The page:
Thu, Nov 07, 2019 - Page 13 News List

How do you take China out of Chinese-language cinema?

China’s ban on Golden Horse brings greater diversity to the festival, but also the specter of growing ambition and censorship

By Davina Tham  /  Staff reporter

This year’s Golden Horse Film Festival is navigating a ban on participation by the Chinese film industry.

Photo courtesy of Taipei Golden Horse Film Festival

China, poised to become the world’s largest movie market, will be conspicuously absent from this year’s Taipei Golden Horse Film Festival (台北金馬影展), which opens today and culminates in an awards ceremony on Nov. 23.

This follows Beijing’s announcement in August that no filmmakers or films from China would be allowed to participate. It is China’s first such ban since films made in the country became eligible for the Golden Horse Awards in 1996.

Often dubbed the “Oscars of Asia,” the Golden Horse Awards are widely recognized as the world’s premier showcase of Chinese-language film. For years, luminaries including Chinese director Zhang Yimou (張藝謀) and Hong Kong actor Tony Leung (梁朝偉) have graced the red carpet.

Chinese regulators have reportedly enforced the ban by threatening to place filmmakers who flout it on a watchlist and bar the submitted films from domestic release. Major Hong Kong studios have also toed the line, although some independent Hong Kong productions remain in competition.

For cinephiles, the situation is regrettable, but also a unique opportunity to consider what Chinese-language cinema looks like without China. Industry insiders say there remains a strong and diverse offering of films at this year’s Golden Horse Film Festival, but from a bird’s-eye view, Beijing’s cultural crackdown remains troubling.

GEOPOLITICAL BACKDROP

Beijing did not provide reasons in its announcement of the ban. But the move follows a controversial moment during last year’s televised Golden Horse Awards when filmmaker Fu Yue (傅榆), accepting an award for her documentary about the Sunflower movement, said that she hoped Taiwan would one day be recognized as an independent country.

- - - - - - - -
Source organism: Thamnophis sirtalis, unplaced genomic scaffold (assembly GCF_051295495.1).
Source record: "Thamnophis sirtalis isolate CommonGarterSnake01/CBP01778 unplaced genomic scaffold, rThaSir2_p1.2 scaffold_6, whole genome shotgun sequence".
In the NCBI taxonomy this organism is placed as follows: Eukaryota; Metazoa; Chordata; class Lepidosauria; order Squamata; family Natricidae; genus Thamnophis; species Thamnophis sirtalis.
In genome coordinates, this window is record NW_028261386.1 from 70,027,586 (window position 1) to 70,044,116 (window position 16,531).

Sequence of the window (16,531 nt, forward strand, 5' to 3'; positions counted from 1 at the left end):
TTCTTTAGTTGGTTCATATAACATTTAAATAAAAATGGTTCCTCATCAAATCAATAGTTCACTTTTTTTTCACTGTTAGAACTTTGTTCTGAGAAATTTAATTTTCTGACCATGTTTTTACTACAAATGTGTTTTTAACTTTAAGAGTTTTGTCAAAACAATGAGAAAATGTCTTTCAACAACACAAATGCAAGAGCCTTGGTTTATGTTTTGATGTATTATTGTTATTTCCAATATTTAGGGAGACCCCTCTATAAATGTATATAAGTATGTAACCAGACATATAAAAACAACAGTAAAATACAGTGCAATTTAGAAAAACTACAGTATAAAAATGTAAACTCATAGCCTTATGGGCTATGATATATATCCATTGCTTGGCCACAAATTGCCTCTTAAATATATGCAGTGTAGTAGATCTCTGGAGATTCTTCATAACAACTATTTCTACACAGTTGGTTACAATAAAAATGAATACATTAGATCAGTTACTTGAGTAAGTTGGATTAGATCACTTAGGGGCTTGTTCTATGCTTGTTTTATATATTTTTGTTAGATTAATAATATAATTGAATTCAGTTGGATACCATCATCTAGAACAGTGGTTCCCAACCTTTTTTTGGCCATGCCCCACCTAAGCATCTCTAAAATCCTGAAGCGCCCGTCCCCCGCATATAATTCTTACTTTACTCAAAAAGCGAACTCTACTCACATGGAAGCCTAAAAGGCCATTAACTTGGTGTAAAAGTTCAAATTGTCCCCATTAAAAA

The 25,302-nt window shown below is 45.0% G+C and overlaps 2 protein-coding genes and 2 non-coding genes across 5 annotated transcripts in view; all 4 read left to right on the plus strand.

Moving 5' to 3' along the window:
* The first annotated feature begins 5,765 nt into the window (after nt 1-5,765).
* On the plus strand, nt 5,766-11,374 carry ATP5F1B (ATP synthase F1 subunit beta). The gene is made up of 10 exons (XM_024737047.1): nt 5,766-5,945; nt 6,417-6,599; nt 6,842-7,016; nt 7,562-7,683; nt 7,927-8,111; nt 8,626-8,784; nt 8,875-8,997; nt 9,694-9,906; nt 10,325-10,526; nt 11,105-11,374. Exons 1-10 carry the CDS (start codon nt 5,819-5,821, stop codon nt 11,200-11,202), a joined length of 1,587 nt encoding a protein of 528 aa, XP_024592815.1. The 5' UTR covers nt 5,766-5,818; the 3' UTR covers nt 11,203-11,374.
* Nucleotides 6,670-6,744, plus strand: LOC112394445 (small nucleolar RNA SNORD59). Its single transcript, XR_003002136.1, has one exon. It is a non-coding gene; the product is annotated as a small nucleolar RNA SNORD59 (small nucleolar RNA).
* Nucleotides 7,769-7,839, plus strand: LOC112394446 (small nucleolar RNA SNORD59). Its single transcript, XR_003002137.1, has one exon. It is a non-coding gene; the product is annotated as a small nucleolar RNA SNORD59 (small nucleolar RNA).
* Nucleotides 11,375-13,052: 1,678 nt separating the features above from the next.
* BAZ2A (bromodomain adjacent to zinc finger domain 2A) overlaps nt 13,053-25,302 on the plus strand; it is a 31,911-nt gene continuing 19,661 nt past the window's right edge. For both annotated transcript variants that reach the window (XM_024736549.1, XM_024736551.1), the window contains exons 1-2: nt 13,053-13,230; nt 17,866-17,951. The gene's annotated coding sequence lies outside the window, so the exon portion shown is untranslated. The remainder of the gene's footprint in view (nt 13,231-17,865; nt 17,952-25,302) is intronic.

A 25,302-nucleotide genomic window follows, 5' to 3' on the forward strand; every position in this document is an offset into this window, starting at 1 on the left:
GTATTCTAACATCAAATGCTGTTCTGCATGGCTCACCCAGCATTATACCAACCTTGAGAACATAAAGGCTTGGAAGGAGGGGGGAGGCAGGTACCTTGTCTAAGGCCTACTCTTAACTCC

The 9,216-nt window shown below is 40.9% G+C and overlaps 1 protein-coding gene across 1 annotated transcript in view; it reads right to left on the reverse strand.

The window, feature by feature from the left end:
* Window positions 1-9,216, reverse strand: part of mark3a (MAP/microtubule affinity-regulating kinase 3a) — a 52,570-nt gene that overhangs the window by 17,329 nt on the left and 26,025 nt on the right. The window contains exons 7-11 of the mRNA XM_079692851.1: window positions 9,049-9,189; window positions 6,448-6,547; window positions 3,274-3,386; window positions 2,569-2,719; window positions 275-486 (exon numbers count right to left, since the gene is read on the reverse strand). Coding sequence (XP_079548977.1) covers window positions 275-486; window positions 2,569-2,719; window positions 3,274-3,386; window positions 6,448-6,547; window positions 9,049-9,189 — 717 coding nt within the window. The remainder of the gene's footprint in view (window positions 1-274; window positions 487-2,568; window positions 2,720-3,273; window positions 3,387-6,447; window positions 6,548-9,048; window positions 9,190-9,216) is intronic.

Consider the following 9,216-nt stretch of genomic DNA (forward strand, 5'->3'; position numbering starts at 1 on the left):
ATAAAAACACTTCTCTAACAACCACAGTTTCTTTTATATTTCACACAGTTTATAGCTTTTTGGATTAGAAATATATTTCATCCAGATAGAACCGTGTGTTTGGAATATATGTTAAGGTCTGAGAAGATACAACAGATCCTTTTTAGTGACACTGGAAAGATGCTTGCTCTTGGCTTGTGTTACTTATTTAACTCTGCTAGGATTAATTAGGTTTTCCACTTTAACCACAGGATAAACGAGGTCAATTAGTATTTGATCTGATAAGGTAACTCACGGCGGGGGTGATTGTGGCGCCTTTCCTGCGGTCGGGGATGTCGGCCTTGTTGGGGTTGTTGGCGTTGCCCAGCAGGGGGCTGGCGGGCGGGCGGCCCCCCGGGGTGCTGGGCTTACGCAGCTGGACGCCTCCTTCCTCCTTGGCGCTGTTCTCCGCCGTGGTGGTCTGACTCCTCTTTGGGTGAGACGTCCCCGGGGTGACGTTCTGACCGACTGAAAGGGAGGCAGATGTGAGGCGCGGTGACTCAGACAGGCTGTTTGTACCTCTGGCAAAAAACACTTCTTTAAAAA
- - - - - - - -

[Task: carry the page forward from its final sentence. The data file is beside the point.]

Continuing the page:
Event Notes

What: Taipei Golden Horse Film Festival (台北金馬影展)

When: Today to Nov. 24

Where: Various locations

Admission: NT$260, or NT$180 for weekday matinees; tickets are available online and at festival booths at Vie Show Cinemas Taipei Xinyi and Eslite Spectrum Wuchang

On the Net: goldenhorse.org.tw


More broadly, observers point to the awards’ proximity to a confluence of geopolitical developments that are piling pressure on cross-strait ties. That includes the long summer of discontent in Hong Kong, the 70th anniversary of the founding of the People’s Republic of China on Oct. 1 and most crucially, Taiwan’s presidential election on Jan. 11 next year.

“The boycott will continue if [the Democratic Progressive Party (DPP)] wins the presidential election,” Lee Tao-ming (李道明), Director of the Hong Kong Baptist University MFA Programme in Film, Television and Digital Media and a former Golden Horse Awards juror and recipient, told the Taipei Times.

Immediately after Fu’s speech at the awards last year, Chinese celebrities in the audience demonstrated their ability to read the tea leaves of official opinion. At one point during the show, Chinese-born Singaporean actress Gong Li (鞏俐), then chair of the jury, refused to join director Ang Lee (李安) on stage to co-present a prize as planned.

Now, the impact of China’s ban can be felt in numbers. This year’s total of 588 film submissions, including 91 live-action features, is a significant drop from last year’s total of 667 submissions, with 228 live-action features.

Erstwhile Golden Horse associates have kept their distance in other ways. Hong Kong director Johnnie To (杜琪峰), tapped to chair this year’s jury, resigned in September citing contractual obligations. Days ago, Italian luxury car-maker Maserati cut sponsorship ties.

In public statements, the festival has shrugged off these developments. During last month’s announcement of nominations, festival executive director Wen Tien-hsiang (聞天祥) addressed the ban directly, saying that “it does not harm Golden Horse, we are strong and large enough.”

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